Friday, March 04, 2005

Great Response 2

Jan also put her two cents in. Two very valuable cents.

As a seasoned former ICU nurse, may I recommend asking your next patient who wants "everything done" for him exactly what he/she thinks that entails. When they look at you blankly, then explain that if they were to stop breathing or if their heart were to stop that CPR would be done. Then explain about the ETT and inability to speak, the fact that their arms will be tied down post arrest to prevent them from pulling out the ETT and/or any lines, that they will likely have fractured ribs - if the CPR was done well enough - and that they have a small chance of leaving the hospital alive, much less in a functional capacity.

When I worked in the MICU we admitted a patient from the ER with a severe COPD exacerbation - this was just after the DPAHC law took effect. While in the ER, the intern had apparently asked the patient if he wanted "everything" done to keep him alive. The patient reportedly said yes. As I was admitting him to the MICU and assessing him I asked the patient directly if he wanted to be placed on a ventilator if his breathing got bad. He (in the presence of his wife) definitively said no - he remembered how horrible it was to have been intubated in the past. So the patient was made DNR and died during his admission to the unit.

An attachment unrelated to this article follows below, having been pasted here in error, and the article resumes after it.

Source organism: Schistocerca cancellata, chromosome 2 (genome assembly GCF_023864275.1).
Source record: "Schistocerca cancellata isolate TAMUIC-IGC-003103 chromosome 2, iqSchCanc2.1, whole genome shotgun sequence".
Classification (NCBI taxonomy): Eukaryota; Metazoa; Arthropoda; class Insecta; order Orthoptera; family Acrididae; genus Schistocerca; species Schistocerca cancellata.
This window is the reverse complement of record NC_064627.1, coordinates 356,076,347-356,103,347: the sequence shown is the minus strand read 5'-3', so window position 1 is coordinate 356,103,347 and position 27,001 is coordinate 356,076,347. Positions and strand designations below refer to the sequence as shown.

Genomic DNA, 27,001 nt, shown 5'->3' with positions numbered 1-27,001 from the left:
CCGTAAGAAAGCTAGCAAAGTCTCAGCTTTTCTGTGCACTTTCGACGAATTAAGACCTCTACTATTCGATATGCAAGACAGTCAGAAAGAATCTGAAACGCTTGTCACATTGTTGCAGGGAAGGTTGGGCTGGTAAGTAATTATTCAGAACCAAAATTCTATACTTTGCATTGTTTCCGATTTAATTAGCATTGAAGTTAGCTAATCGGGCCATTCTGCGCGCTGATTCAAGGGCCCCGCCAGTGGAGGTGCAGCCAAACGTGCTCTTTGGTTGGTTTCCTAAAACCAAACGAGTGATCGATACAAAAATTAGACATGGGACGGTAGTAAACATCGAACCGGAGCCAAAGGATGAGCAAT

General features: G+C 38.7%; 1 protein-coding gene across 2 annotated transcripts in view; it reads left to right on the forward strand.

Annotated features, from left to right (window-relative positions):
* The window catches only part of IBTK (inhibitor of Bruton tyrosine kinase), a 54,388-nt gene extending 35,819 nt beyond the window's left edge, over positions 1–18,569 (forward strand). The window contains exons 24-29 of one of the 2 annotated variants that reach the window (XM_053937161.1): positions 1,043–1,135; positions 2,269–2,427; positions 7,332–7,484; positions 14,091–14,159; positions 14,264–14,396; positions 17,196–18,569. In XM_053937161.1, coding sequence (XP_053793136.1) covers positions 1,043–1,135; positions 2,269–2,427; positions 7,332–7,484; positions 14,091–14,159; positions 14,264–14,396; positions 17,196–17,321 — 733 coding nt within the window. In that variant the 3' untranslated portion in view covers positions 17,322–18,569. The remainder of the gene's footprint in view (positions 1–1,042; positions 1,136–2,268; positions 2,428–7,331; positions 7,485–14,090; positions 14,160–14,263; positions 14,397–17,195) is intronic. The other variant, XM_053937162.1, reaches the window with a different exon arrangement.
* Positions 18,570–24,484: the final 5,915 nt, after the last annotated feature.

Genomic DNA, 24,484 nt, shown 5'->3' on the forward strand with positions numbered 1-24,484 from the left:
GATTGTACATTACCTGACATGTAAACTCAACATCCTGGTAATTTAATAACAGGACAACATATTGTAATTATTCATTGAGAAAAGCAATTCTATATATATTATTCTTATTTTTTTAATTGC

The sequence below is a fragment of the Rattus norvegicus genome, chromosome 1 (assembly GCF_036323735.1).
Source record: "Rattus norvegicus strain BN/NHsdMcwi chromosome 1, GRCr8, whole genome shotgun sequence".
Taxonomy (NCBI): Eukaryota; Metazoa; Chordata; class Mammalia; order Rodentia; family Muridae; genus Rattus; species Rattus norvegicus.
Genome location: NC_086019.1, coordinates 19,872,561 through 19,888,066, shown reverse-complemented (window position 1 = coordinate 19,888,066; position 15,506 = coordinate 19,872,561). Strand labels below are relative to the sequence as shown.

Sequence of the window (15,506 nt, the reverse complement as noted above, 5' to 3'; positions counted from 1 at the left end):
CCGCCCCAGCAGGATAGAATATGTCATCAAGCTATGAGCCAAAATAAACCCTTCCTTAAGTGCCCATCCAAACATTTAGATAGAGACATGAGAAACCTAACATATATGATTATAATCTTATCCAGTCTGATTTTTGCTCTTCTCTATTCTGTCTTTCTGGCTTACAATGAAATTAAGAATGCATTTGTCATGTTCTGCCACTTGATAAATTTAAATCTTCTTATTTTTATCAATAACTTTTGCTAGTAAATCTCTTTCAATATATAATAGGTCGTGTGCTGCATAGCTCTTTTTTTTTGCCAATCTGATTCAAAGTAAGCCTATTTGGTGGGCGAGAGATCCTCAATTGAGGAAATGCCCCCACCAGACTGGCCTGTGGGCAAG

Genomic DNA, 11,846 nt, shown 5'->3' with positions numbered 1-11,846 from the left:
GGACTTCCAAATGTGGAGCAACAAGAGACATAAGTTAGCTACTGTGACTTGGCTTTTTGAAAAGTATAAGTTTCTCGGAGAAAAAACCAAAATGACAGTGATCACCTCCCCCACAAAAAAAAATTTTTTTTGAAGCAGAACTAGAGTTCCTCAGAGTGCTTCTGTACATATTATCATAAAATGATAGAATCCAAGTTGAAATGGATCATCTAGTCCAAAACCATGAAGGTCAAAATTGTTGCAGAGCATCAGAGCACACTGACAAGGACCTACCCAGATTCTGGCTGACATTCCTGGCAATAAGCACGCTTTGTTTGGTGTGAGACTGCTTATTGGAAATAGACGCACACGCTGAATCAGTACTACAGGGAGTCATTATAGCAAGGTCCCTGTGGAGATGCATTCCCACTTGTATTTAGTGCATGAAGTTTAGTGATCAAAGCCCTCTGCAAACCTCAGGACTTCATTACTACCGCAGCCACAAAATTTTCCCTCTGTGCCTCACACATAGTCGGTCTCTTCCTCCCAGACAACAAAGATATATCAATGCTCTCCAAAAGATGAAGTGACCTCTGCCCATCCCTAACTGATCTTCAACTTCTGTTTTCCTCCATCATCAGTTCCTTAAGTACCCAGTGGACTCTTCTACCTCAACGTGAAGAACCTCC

Many patients do not understand what we mean by "do everything". If it is phrased differently, then you may get diffferent responses. One of our end of life/hospice attendings gave a great lecture on discussing treatment preferences. He usually starts his discussions w/ pts by stating that some people prefer to live life as long as possible even if they suffer, whereas other people would rather focus on quality of life and freedom of pain even if it meant a shorter life. He suggested finding out what the patient valued - such as the ability to garden, or spend time at the race track or whatever - then pose the question about aggressiveness of care in relation to their values. If the patient was too sick to participate in whatever it was that was important to them, then he would suggest that not prolonging life, but focusing on comfort was a more realistic goal.

He really was good at what he did, and he encouraged me to practice this skill (of discussing end of life matters), but I changed focus and am no longer hospital based, so have not really honed my skills.

Photo can be found here